Asia’s absorbed the shocks and moved on

  • P Cashin, T Richardson and S Jain-Chandra, Hindustan Times
  • Updated: Oct 17, 2014 12:58 IST

Asia’s near-term growth prospects remain solid amid downward revisions for other regions, according to the October ‘Regional Economic Outlook Update’ ( Despite a mild slowdown earlier this year, Asian economies are expected to grow at 5.5% in 2014 and 2015, broadly in line with the pace of the last couple of years. With some exceptions (such as India), the inflation outlook should remain benign across most of the region.

Downside risks have increased, but so has resilience, including in countries that had been most affected by the period of heightened volatility that followed the market’s reaction to taper talk by the United States Fed last year. India is one country that has taken concrete steps to reduce its vulnerability. Nevertheless, further action is needed in most Asian economies to strengthen policy buffers and address medium-term challenges to stability and growth.

What is driving Asia’s solid growth outlook? First, stronger global growth should help propel exports across most of the Asia and Pacific region. In fact, after a weak first quarter, export growth has started to gather steam, and with the strengthening of growth in the US and expected recovery in the euro area, the export momentum should remain relatively strong. Second, global financial markets have rallied, helped by expectations of higher growth and increased risk appetite. This environment has also contributed to greater capital flows into Asia. Policies in Asian economies have also been generally supportive — in particular, real short-term interest rates remain typically below their pre-global financial crisis levels. These factors should help support robust domestic demand growth going forward.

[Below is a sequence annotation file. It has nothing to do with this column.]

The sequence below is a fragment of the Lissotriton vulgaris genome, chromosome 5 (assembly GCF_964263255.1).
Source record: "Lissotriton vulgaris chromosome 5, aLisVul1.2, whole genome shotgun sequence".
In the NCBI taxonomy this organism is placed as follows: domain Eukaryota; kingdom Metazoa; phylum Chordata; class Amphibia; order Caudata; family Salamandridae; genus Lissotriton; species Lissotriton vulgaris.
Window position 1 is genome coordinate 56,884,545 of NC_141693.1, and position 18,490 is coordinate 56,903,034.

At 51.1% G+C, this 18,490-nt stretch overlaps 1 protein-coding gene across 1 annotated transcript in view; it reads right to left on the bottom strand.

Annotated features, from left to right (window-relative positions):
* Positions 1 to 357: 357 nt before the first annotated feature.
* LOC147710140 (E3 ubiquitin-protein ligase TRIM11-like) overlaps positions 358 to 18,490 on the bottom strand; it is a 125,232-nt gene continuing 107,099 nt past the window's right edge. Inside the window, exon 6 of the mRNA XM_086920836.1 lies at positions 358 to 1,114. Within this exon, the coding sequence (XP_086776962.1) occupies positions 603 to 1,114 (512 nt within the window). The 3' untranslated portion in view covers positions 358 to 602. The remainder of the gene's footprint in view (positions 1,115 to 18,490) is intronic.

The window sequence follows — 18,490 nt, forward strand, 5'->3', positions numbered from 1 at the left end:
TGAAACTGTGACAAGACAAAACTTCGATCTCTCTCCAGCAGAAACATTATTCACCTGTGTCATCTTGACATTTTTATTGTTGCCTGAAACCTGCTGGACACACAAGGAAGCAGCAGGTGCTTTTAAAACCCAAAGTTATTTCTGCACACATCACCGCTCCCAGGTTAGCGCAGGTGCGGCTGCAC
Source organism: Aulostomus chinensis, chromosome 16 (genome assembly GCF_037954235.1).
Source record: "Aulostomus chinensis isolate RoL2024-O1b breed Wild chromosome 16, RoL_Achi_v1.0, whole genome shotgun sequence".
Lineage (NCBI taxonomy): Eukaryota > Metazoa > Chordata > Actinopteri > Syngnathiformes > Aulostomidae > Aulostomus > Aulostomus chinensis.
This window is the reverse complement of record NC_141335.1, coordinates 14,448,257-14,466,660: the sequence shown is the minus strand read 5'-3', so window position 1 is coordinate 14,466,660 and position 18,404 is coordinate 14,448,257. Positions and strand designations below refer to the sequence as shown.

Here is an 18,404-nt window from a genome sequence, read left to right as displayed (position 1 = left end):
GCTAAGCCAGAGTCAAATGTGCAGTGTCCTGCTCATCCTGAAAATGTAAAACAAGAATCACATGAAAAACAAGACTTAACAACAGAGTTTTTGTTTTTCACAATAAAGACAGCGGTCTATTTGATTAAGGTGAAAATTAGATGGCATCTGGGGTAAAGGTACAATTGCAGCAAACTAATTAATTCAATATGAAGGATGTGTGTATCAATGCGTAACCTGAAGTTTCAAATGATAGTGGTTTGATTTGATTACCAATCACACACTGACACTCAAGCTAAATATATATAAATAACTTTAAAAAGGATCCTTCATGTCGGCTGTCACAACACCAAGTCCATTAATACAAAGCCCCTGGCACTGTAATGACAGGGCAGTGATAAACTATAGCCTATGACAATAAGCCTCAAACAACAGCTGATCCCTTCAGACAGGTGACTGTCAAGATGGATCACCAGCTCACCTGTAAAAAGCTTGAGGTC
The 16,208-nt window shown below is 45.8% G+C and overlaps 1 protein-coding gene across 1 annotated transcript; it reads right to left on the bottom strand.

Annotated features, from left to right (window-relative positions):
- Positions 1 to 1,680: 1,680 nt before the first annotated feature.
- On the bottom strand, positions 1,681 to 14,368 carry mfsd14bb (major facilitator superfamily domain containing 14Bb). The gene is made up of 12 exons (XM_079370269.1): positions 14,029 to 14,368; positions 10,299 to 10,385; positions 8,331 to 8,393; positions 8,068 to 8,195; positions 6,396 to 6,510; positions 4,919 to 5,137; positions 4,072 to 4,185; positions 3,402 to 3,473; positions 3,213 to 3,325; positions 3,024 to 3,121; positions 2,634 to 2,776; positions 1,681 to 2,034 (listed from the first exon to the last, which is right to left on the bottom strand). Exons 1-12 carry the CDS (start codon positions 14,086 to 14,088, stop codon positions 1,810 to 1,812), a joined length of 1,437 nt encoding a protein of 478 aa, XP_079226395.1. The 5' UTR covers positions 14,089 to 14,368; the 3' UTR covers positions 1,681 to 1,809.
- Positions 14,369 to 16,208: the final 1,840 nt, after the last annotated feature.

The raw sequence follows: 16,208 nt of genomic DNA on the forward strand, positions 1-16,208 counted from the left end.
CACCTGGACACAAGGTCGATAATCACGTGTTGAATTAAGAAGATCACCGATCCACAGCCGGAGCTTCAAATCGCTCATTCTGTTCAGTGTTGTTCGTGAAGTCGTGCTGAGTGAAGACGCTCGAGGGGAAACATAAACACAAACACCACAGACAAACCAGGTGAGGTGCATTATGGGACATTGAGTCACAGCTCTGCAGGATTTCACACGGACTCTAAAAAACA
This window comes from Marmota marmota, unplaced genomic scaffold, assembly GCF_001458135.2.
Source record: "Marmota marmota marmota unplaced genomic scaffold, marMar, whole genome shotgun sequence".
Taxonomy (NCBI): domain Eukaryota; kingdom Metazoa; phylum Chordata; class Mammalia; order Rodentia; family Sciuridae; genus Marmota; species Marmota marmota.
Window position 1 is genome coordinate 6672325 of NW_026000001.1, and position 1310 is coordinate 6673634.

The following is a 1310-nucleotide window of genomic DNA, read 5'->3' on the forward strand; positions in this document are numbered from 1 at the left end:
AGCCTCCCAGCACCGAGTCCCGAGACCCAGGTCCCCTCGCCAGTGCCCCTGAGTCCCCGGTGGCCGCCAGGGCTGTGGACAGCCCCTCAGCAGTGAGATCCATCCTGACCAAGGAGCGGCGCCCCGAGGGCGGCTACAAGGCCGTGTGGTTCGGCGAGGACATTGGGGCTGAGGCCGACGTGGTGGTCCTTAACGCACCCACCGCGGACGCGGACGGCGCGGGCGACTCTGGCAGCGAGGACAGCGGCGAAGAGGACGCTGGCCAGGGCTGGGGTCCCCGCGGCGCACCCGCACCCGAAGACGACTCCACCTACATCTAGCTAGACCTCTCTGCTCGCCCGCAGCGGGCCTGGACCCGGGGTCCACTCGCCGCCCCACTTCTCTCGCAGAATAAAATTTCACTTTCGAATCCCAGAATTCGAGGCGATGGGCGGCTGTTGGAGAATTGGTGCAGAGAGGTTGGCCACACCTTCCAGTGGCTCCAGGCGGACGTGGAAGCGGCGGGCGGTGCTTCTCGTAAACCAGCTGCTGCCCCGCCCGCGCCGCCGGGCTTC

The favourable outlook for the Asia and Pacific region masks important sub-regional differences. In China, growth should remain strong in the near term, helped by the recent stimulus measures. We expect some gradual moderation to a more sustainable growth path throughout next year, as the ongoing slowdown in the real estate sector and efforts to curb credit growth and rebalance the economy slow investment growth. In India, activity has picked up, helped by lower political uncertainty, improved business confidence, and reduced external vulnerabilities. This momentum should continue to strengthen, with growth forecast to rise to 5.5% in fiscal year 2014/15, accelerating to 6.33% in 2015/16 driven by a rebound in manufacturing and investment. Asean economies should also see robust growth in 2014 and a slight acceleration in 2015, partly reflecting their exposure to the stronger global economy.

Despite the solid outlook, Asia continues to face significant risks to stability and growth. In the near term, investors could overreact to rising US interest rates and pull money out of the region, leading to sudden spikes in financial market volatility, higher borrowing costs and lower growth. Higher corporate leverage and rising household debt could also amplify the adverse effects of higher interest rates on investment and growth.

What is the role for policies? Recent actions taken by Asian policymakers have boosted confidence and improved resilience in several economies, including India, Indonesia and Malaysia. But addressing medium-term risks calls for a renewed push for structural reforms, which has seen a steady deterioration of its long-term growth outlook in the past few years. Such reforms would not only make Asia’s growth stronger and more sustainable, but would also lower its vulnerability to further growth disappointments and financial market shocks coming from the rest of the world. In India, continued tight monetary policy combined with further structural measures — particularly in the mining and power sectors, allocation of natural resources, labour market and comprehensive fiscal reforms — would help to durably tackle elevated inflation and raise potential growth.

P Cashin is assistant director, T Richardson is senior resident representative, and S Jain-Chandra is senior economist in the IMF’s Asia Pacific Department

The views expressed by the authors are personal

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